Read John 6:1–15.
Somewhere upstairs in the guest room closet, there’s a box of old memories from high school and college—little things that probably wouldn’t make much sense to anyone but me. One of the things tucked inside that box is a small strip of paper that reads, “You have been a lot of fun to have in class. May you have great success in the eyes of God!”
It was just a little bit of cursive writing scrawled across the top of a graded final exam paper, but the message and the teacher who wrote it meant a lot to me, so I tore it off and kept it.
Since my goofy teenage days, I’ve often thought about that note and what it means to have “great success in the eyes of God.” There are lots of folks who want to talk about success, but how they measure success is usually with the standard units the world uses—money, influence, power, fame. There are plenty of books, conferences, blogs, and courses dedicated to helping people achieve this sort of success, many of which are marketed toward Christians. But I’m not sure that’s what success always looks like in God’s eyes.
Reading the Bible, God seems more concerned with faithfulness than one’s ability to blow up social media or buy lots of things. He’s more interested in a person’s heart becoming more and more like the heart of His Son than He is with the size of that person’s home. At the same time, we all need to earn a living, provide for our family, and make our way through this world. Being successful as measured by the world isn’t a bad thing; it just can’t take hold of us. Wherever we are in life—rich or poor, powerful or weak—the one thing that matters above all else is whether we’re being faithful with what God has given us.
The feeding of the five thousand is the only full account of a miracle recorded in all four Gospels, but I love the details unique to John’s account. In all four versions, the miracle is basically the same: There is a large crowd, and it’s getting late, and there’s nothing for them to eat. Jesus takes a small amount of bread and fish, and multiplies it so that everyone is fed and there are twelve basketfuls of scraps left over. But in John we learn it was a young boy who had the original five loaves and two fishes to begin with. We also discover that it was Andrew who brought the boy and his lunch to Jesus.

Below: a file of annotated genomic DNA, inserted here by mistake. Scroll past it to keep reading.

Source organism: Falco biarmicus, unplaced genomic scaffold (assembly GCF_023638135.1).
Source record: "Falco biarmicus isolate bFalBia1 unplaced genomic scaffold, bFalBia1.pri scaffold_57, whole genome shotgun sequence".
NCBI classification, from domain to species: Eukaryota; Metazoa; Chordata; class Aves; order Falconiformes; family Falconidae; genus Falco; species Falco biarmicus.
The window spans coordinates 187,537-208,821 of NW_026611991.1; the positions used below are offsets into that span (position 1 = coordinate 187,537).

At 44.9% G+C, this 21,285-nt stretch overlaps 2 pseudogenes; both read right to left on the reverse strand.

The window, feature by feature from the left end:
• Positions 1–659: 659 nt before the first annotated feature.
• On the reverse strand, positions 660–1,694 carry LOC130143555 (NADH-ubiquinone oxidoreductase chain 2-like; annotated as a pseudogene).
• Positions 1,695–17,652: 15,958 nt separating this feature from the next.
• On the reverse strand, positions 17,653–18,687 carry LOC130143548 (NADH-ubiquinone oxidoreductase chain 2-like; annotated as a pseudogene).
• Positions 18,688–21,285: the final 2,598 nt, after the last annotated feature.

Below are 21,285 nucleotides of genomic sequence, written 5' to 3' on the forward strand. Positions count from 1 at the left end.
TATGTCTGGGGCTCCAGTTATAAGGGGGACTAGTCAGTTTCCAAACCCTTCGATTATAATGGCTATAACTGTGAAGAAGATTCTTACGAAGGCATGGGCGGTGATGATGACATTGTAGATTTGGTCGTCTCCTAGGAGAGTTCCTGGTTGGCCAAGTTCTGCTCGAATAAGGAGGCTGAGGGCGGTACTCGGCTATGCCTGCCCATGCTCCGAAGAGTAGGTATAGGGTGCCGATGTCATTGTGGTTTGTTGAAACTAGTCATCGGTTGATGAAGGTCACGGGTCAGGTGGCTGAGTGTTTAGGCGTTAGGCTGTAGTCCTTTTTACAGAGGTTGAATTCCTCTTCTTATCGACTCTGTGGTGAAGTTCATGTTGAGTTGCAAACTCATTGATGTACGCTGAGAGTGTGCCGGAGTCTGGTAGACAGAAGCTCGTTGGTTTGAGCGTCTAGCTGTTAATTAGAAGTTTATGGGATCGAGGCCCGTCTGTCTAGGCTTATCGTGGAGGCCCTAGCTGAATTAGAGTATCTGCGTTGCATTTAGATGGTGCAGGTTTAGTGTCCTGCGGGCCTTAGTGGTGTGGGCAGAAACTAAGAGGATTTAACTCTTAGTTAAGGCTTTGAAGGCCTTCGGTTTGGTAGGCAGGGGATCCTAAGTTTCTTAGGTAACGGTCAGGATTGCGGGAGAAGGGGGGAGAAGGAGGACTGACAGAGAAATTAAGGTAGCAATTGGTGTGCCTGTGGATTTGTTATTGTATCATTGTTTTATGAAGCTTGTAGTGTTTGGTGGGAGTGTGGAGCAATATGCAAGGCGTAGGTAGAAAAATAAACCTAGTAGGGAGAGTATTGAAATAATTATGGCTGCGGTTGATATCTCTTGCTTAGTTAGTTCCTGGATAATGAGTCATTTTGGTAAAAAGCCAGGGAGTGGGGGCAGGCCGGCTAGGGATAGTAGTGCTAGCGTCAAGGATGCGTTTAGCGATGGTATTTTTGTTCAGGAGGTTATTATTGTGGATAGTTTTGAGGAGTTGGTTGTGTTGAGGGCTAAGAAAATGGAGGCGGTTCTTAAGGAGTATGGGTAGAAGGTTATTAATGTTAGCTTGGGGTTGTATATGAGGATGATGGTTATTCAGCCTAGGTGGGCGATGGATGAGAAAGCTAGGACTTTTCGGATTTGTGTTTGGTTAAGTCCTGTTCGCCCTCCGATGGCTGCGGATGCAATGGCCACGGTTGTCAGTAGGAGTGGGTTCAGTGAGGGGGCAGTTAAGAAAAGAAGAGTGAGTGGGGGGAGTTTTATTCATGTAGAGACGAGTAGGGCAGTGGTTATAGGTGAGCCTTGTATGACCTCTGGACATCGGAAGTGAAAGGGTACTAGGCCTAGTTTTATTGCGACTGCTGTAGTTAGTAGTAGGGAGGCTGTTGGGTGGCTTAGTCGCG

If you recall, it was Andrew who used to follow John the Baptist around, until one day when John pointed to Jesus and announced, “Look, the Lamb of God!” (John 1:36). Then Andrew began following Jesus instead of John. He also brought his brother, Simon Peter, to meet the Lord (vv. 40–42).
From the beginning, Andrew was willing to trust Jesus. So here on the mountainside, when Jesus asks, “Where shall we buy bread for these people to eat?” (6:5), it’s Andrew who presents the boy with the barley loaves and fish. He doesn’t know how it’s even going to make a dent in feeding the five thousand, but he is faithful to give what he has to Jesus.
With God, nothing is impossible—and the disciples are with God. Jesus is God in the flesh. That’s what the Lord wanted His friends to understand. John, in writing this account, even sets us up to see this by including a few small details. He tells us “the Jewish Passover Festival was near” (6:4). He also tells us Jesus went up on a mountainside (v. 3). He’s giving us clues to get us thinking about how God provided bread in the wilderness during the time of Moses (Exodus 16). The people need bread again, and Jesus wants His disciples to see that He is able to feed them, just as His father fed their ancestors.
I don’t know that Andrew has this all worked out in his head or that he even has a totally clear picture of who Jesus is, but I do believe He knows that no problem is too big for his Master. Otherwise, why bother bringing the boy’s loaves and fish at all? Faithlessness sulks and does nothing (or does the math). Faithfulness steps forward into the impossible, trusting God will make a way.
Not too long ago, I heard Dallas Jenkins, creator of the television series The Chosen, talk about some of the lessons God has taught him through the ups and downs of his career in film. He said he now lives by a principle derived from this passage. He lives every day reminding himself it’s not his job to feed the five thousand; it’s only to provide the loaves and fish. That’s faithfulness, and it’s what success looks like in God’s eyes.